18-0531 Thursday “Daily Bugle”

18-0531 Thursday “Daily Bugle”

Thursday, 31 May 2018

The Daily Bugle is a free daily newsletter from Full Circle Compliance, containing changes to export/import regulations (ATF, DOE/NRC, Customs, NISPOM, EAR, FACR/OFAC, FAR/DFARS, FTR/AES, HTSUS, and ITAR), plus news and events.  Subscribe 
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  1. Commerce/BIS: RPTAC to Meet on 12 Jun in Wash DC 
  2. State Renews DTAG Charter 
  1. Items Scheduled for Publication in Future Federal Register Editions
  2. Commerce/BIS: (No new postings.)
  3. State/DDTC: (No new postings.)
  4. Treasury/OFAC Posts Ukraine-/Russia-Related General License 13B
  5. President Approves Section 232 Tariff Modifications
  6. EU Posts Implementation Regulation Concerning the Combined Nomenclature
  1. The Daily Beast: “He Said He Was Just a Plasma Scientist. They Said He Was a Chinese Spy” (Part 3 of 3)
  2. The Guardian: “US Hits Allies with Steel Tariffs to Spark Trade War with EU, Canada and Mexico”
  3. Reuters: “Japan Says it Has Detected Apparent Chinese Ship Breaking North Korea Sanctions”
  1. J. Pangaro: “Industry Insider: My Bill of Lading Does What?
  2. M. Volkov: “Compliance and the Reckoning”
  3. R. Phipps: “Smoking Hot: Proposed Changes to USML Categories I, II, and III”
  1. ECS Presents “ITAR/EAR Boot Camp (Seminar Level I)” on 12-13 Sep in Annapolis, MD 
  1. Bartlett’s Unfamiliar Quotations 
  2. Are Your Copies of Regulations Up to Date? Latest Amendments: ATF (15 Jan 2016), Customs (12 Apr 2018), DOD/NISPOM (18 May 2016), EAR (17 May 2018), FACR/OFAC (19 Mar 2018), FTR (24 Apr 2018), HTSUS (4 May 2018), ITAR (14 Feb 2018) 
  3. Weekly Highlights of the Daily Bugle Top Stories 



1. Commerce/BIS: RPTAC to Meet on 12 Jun in Wash DC
(Source: Federal Register, 31 May 2018.) [Excerpts.]
83 FR 24971-24972: Regulations and Procedures Technical Advisory Committee; Notice of Partially Closed Meeting
  The Regulations and Procedures Technical Advisory Committee (RPTAC) will meet June 12, 2018, 9:00 a.m., Room 3884, in the Herbert C. Hoover Building, 14th Street between Constitution and Pennsylvania Avenues NW, Washington, DC. The Committee advises the Office of the Assistant Secretary for Export Administration on implementation of the Export Administration Regulations (EAR) and provides for continuing review to update the EAR as needed.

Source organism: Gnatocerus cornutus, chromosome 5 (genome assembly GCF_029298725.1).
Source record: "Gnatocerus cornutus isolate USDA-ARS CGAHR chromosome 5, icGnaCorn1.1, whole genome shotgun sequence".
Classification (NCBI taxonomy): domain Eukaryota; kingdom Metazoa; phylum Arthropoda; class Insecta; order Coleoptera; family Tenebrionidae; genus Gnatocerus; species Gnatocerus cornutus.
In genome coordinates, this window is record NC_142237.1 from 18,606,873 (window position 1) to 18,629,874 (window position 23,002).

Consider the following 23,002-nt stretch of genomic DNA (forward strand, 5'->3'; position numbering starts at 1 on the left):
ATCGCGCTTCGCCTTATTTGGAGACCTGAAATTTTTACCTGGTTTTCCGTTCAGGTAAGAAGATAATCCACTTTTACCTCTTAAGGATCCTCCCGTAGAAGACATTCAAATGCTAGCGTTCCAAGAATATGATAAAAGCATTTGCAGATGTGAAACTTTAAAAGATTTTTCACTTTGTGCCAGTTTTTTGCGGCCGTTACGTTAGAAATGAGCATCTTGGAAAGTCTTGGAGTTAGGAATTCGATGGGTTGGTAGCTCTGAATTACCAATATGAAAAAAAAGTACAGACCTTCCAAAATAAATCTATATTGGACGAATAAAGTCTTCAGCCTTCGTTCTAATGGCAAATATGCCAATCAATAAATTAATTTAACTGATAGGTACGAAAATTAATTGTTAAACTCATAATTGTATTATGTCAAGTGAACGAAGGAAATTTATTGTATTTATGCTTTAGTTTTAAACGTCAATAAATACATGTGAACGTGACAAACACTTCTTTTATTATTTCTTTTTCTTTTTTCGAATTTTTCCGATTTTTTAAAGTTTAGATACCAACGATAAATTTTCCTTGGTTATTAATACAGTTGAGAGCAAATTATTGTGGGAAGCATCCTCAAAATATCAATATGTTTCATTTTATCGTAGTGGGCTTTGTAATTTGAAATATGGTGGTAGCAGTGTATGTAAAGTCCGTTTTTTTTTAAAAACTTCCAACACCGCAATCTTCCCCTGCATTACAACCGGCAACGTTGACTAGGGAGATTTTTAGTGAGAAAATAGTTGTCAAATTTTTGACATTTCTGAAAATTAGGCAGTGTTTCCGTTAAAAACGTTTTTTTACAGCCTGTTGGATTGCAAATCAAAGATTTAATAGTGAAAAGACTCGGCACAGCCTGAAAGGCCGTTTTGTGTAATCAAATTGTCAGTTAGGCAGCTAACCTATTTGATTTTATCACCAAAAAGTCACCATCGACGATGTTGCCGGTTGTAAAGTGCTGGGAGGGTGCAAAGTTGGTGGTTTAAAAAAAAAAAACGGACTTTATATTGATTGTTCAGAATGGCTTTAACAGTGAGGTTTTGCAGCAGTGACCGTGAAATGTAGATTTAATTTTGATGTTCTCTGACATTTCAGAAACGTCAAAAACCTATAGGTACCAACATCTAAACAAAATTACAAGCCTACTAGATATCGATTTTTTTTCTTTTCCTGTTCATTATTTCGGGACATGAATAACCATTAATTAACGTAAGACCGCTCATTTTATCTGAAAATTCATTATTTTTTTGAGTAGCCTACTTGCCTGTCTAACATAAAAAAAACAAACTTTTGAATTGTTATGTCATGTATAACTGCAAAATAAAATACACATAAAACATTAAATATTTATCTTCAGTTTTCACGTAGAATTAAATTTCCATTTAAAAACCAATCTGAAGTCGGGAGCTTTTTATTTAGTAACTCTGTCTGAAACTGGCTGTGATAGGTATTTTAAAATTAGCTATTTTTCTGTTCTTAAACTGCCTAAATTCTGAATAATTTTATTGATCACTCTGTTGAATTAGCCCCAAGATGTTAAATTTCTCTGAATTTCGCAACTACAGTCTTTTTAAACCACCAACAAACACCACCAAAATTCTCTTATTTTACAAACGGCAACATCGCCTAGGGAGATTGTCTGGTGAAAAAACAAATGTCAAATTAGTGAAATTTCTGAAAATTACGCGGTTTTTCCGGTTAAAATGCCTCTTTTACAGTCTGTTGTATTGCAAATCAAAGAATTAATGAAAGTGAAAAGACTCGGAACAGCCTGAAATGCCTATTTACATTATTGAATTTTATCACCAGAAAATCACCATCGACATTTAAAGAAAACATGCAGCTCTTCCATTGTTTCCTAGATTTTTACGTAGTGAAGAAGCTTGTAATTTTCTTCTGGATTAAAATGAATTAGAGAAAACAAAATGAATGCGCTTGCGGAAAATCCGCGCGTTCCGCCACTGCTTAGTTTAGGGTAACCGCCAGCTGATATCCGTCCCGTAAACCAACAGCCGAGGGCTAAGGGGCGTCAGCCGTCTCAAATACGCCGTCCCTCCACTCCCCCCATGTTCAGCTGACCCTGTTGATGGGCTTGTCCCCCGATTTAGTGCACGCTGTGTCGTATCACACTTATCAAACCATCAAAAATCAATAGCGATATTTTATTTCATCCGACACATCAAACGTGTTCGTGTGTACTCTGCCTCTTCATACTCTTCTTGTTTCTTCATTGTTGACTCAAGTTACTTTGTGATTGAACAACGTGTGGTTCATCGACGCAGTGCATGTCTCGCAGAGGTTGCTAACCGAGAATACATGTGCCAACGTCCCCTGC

Public Session
  (1) Opening remarks by the Chairman
  (2) Opening remarks by the Bureau of Industry and Security
  (3) Presentation of papers or comments by the Public
  (4) Export Enforcement update
  (5) Regulations update
  (6) Working group reports
  (7) Automated Export System update
Closed Session
  (8) Discussion of matters determined to be exempt from the provisions relating to public meetings found in 5 U.S.C. app. 2 Sec. Sec. 10(a)(1) and 10(a)(3).
   The open session will be accessible via teleconference to 25 participants on a first come, first serve basis. To join the conference, submit inquiries to Ms. Yvette Springer at Yvette.Springer@bis.doc.gov no later than June 5, 2018. …
   For more information, call Yvette Springer at (202) 482-2813.
Yvette Springer, Committee Liaison Officer.

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2. State Renews DTAG Charter
(Source: Federal Register, 31 May 2018.)
83 FR 25102: Renewal of Defense Trade Advisory Group Charter
* AGENCY: Department of State.
* ACTION: Notice.
* SUMMARY: The Department of State announces the renewal of the Charter for the Defense Trade Advisory Group (DTAG). The DTAG advises the Department on its support for and regulation of defense trade to help ensure the foreign policy and national security of the United States continue to be protected and advanced, while helping to reduce unnecessary impediments to legitimate exports in order to support the defense requirements of U.S. friends and allies. It is the only Department of State advisory committee that addresses defense trade related topics. The DTAG will remain in existence for two years after the filing date of the Charter unless terminated sooner.
* FOR FURTHER INFORMATION CONTACT: Mr. Anthony Dearth, Alternate Designated Federal Officer, Defense Trade Advisory Group, Directorate of Defense Trade Controls, Department of State, Washington, DC 20520, telephone: (202) 663-2836 or email DearthAM@state.gov.
* SUPPLEMENTARY INFORMATION: The DTAG is authorized by 22 U.S.C. 2651a and 2656 and the Federal Advisory Committee Act, 5 U.S.C. Appendix.
  Anthony Dearth, Alternate Designated Federal Officer, Defense Trade Advisory Group, Department of State.

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OGS_a13. Items Scheduled for Publication in Future Federal Register Editions
(Source: Federal Register)

* State; NOTICES; Designations as Global Terrorists: Al-Nusrah Front [Publication Date: 1 June 2018.] 

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Treasury/OFAC, 31 May 2018.)
Today, the Department of the Treasury’s Office of Foreign Assets Control (OFAC) is issuing Ukraine-/Russia-related
General License 13B, which replaces and supersedes General License 13A in its entirety.  General License 13B extends the expiration date of the general license to 12:01 a.m. August 5, 2018.

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The White House, 31 May 2018.)